Kerry Muhlestein, professor of ancient scripture at Brigham Young University, PhD in Egyptology at UCLA in 2003.
But the Book of Abraham contains many anachronisms. It makes reference to Chaldeans, who didn’t exist until many years after Abraham. And it misuses words such as “Egyptus” and “Pharaoh.”
If the presence of anachronisms in a text means that the text is not of ancient origin, then there are very few ancient texts in the world. Most ancient texts we know of contain some kind of anachronism. Instead, anachronisms typically mean there is a rich textual history lying behind the text we have received. For example, the text written on the Shabaka Stone (housed in the British Museum) claims to be from the Old Kingdom, roughly 2300 BC. Some scholars have accepted this date for the text, and some have even pointed out textual elements that are reminiscent of this time period. Others have note textual similarities with the New Kingdom, positing a date of roughly 1200 BC. Yet others have seen elements that convince them the text was first composed during the Twenty-fifth Dynasty, or roughly 700 BC. Several different possibilities arise as a result. This could be an Old Kingdom composition that was both recopied and reworked in the 19th and 25th dynasties, and these reworkings left their mark on the text. Or it could have been composed in the 19th dynasty with intentional archaizing elements introduced, which was then reworked in the 25th dynasty. Or it could have been created in the 25th dynasty with intentional archaizing elements, some of which seem to be from the Old Kingdom and some from the New Kingdom. There are other possibilities as well. The point is that it is quite possible that a complex textual history has given rise to anachronistic linguistic elements in this text. This is true of hundreds of texts. Finding them in the Book of Abraham is not surprising. In fact, it would be quite surprising if there were no anachronisms. It would be almost unique.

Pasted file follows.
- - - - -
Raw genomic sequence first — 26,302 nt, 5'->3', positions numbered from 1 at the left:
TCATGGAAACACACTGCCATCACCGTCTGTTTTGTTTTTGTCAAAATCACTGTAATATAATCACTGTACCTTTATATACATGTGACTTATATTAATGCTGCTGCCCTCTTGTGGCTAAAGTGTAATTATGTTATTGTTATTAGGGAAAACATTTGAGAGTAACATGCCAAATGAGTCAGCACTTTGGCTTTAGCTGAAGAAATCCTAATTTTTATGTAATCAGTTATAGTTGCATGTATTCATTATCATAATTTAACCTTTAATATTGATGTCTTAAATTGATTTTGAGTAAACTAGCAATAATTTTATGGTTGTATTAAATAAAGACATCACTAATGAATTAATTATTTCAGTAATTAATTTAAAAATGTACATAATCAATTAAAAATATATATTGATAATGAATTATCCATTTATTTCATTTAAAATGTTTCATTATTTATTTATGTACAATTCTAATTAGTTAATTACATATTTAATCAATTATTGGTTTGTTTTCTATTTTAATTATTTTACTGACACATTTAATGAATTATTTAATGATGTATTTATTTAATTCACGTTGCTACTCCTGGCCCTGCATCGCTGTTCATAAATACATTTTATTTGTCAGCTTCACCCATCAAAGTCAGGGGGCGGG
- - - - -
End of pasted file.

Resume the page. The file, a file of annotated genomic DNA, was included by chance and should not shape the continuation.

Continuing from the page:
Many have used the same arguments they level against the Book of Abraham to attack the Bible. Kenneth Kitchen has done a marvelous job of dealing with these attacks in his book On the Reliability of the Old Testament. His methodology should be applied to the Book of Abraham as much as that is possible. This is research waiting to be done.i For our current topic, the point is that the anachronisms some people worry about have been dealt with for a very long time. Some we have found fairly straightforward answers to, and some we still struggle to understand, both in the Bible and the Book of Abraham. None of us pretend to understand the unique textual transmission process of any given text well enough to be able to fully explain either the consistencies or anachronisms present in those texts.
Neither do I pretend to fully understand the consistencies that the text of Abraham shares with other ancient documents and traditions. The shared elements with other non-Biblical traditions about Abraham are shockingly high even to a believer who expects to find some.ii The similarities between the autobiographical elements of the Book of Abraham and the only known contemporary account are also quite noteworthy (see http://maxwellinstitute.byu.edu/publications/jbms/?vol=22&num=1&id=652). Names like Kolob,iii Olishem,iv and Jershonv are difficult to explain away as coincidence. At least from my point of view, the so-called anachronisms do not paint a picture of implausibility, while the parallels do support an air of plausibility.vi Neither can prove nor disprove the authenticity of the record. As I have mentioned in writing about other videos, going beyond plausibility can only be done by seeking divine confirmation. Learning in this way can only be done through personal and spiritual inspiration, regardless of the fact that a segment of our population would like to discount the existence of such a thing.
i For an example of someone who has done a little bit of this, see John Gee’s work at http://maxwellinstitute.byu.edu/publications/jbms/?vol=22&num=1&id=652.
ii See Traditions about the Early Life of Abraham, Studies in the Book of Abraham, vol. 1, ed. John Tvedtnes, Brian Hauglid, and John Gee (Provo, UT: FARMS, 2001).
iii See Michael D. Rhodes, “The Joseph Smith Hypocephalus—Seventeen Years Later,” (Provo, UT: FARMS, 1994).
iv Kerry Muhlestein, “Egyptian Egyptian Papyri and the Book of Abraham B(?) A Faithful, Egyptological Point of View” in No Weapon Shall Prosper, Robert L. Millett, ed. (Salt Lake City: Deseret Book, 2011), 222.
v The ancient town of Jerash lies in exactly the route Abraham would have taken when he says he encountered “Jershon.” The well known phenomenon of “nunation” (putting an “n” on the end of words in certain cases) makes an excellent match between Jerash and Jershon since the consonantal root is the same. It is striking that a town with the right name lies on the right route, though Joseph Smith would likely not have known this.
vi See John Gee and Stephen D. Ricks, “Historical Plausibility: The Book of Abraham as a Case Study,” in The Historicity of the Scriptures, ed. Paul Y. Hoskisson (Provo, Utah: BYU Religious Studies Center, 2001), 63-98.